I believe in serendipity and after tonight’s dinner conversation about judging people, I was struck by Gonzalo Lira’s essay on our collective unwillingness to make judgments. Mr. Lira makes his case about our unwillingness to pass judgment, especially in light of former Vice-President Cheney’s recent book being issued shortly. His stance, eerily similar to mine, is that we have to be willing to make judgments as we go through life and that these judgments are best predicated upon some basis of morality. If there’s no framework for making decisions based upon a common sense of right and wrong, then decisions are reduced to the more base calculations of economic, social and political self-interest.
I am a child of the 1970s and actually nodded my head as I read Lira’s spot-on commentary:
"Starting with the 1970’s, our society has marinated in the notion that no one has a right to judge how you live: You can do your own thing, to borrow the phrase from the time. Not only does society not have the right to judge the way you live as to its rightness or wrongness—society does not have the right to judge you. "
The dude’s got it right. I recall conversations with my Red Forman-esque father, who passed judgments frequently and as I later came to recognize, with uncanny accuracy. I had my own set of rules that I’d adopted – yes, I actually wrote up a series of basic rules for living my life – and foremost of which was that everybody had a story to tell and a right to be heard. It didn’t sink in that listening and drawing someone out required an ability to not make judgments lest the person be offended and their story not be heard. I was fed by the decade’s mantra also because making a judgment is an inherent criticism, for better or worse. The person on the receiving end of the judgment will likely be upset and in the age of Mr. Rogers, Sesame Street and the Electric Company, we wouldn’t want to upset someone because that wouldn’t be nice and might hurt their feelings. My father would listen to me and point out how things were and there were moments, like Eric and Red Forman, when he flat out called me a dumbass.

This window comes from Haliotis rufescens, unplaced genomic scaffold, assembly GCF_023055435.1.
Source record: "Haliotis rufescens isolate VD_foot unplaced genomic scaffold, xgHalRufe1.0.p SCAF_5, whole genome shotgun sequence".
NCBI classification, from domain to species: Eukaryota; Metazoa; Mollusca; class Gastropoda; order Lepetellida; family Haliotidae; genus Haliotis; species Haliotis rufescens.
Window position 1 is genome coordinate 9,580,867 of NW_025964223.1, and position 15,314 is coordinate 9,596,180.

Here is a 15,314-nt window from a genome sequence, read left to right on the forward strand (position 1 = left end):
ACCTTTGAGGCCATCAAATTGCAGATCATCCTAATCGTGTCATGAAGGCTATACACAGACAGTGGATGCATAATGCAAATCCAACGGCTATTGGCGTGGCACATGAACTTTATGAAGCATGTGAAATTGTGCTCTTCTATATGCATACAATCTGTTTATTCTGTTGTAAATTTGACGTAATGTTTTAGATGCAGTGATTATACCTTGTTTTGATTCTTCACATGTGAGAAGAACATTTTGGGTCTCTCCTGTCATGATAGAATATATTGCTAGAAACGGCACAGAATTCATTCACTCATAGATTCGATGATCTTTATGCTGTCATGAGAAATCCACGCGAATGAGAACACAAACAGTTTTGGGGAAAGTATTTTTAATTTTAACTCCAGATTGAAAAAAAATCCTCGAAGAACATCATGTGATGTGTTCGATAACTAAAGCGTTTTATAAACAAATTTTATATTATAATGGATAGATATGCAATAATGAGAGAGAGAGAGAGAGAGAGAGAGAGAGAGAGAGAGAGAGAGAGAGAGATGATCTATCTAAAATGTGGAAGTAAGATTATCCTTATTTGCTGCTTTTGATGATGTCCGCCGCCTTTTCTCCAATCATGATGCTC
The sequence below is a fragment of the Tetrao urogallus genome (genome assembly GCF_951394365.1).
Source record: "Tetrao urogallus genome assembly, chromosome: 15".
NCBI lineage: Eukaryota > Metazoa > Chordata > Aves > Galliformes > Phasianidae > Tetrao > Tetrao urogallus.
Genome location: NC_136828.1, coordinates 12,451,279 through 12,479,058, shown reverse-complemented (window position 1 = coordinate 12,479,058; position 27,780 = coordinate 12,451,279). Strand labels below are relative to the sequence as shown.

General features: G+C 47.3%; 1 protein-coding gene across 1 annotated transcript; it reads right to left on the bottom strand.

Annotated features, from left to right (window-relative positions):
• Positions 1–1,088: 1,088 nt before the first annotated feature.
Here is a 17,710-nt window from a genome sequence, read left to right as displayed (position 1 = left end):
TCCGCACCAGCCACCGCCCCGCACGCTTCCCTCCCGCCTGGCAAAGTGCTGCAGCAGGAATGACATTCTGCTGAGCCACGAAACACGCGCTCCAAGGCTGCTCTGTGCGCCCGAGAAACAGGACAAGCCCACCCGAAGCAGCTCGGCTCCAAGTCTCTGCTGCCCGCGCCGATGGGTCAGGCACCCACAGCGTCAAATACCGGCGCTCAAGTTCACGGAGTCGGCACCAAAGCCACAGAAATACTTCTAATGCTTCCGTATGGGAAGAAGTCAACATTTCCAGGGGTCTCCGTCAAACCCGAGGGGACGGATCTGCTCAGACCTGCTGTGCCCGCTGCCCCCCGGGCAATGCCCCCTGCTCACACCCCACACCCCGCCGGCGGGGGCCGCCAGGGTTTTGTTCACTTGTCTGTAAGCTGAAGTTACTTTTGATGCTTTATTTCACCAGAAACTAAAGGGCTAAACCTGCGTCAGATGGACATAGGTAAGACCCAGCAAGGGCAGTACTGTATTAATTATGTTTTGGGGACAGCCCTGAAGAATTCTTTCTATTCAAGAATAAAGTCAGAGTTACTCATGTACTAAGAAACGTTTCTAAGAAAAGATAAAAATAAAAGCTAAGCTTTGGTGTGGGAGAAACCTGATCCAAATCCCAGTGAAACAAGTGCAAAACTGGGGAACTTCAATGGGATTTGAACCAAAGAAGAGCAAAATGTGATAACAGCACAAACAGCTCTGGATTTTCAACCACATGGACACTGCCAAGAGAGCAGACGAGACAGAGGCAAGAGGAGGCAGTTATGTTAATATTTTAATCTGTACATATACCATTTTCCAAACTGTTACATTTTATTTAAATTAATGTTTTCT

What I realize thirty plus years later is that that was part of his job as a father. First, kids and teens are acutely aware of the social order and the social interactions amongst them can be brutal and cruel; they simply haven’t had the time to grow the thick skin that comes with experience and many are consequently loathe to say anything that sounds critical or judgmental. Parents have to worry about putting a roof over the head and food on the table and kids worry about whether or not they’re liked by their peers and anything that endangers that desire for love is anathema. Second, morality is learned instead of instinctual and if someone isn’t willing to demonstrate that being moral sometimes requires a rather hardheaded attitude, then the kids simply won’t learn because they haven’t seen it. Going along to get along isn’t always the best choice for handling a situation.
So who am I to make judgments?
- I’m the guy who’s been around long enough to recognize the potential for a train wreck.
- I’m the guy who’s willing to incur both your wrath and the wrath of others when they discover that I really don’t trust them, and kids talk enough that they will learn precisely that.
- I’m the guy who’s ultimately legally responsible for your actions until you reach the age of adulthood.
- I’m the guy that will talk to you even after there’s been a significant blow-up, which isn’t always certain with friends and peers.
Until you’re either willing to make value judgments or are old enough to entertain the legal and moral consequences of not making them, then I’ll make whatever judgments I believe need to be made.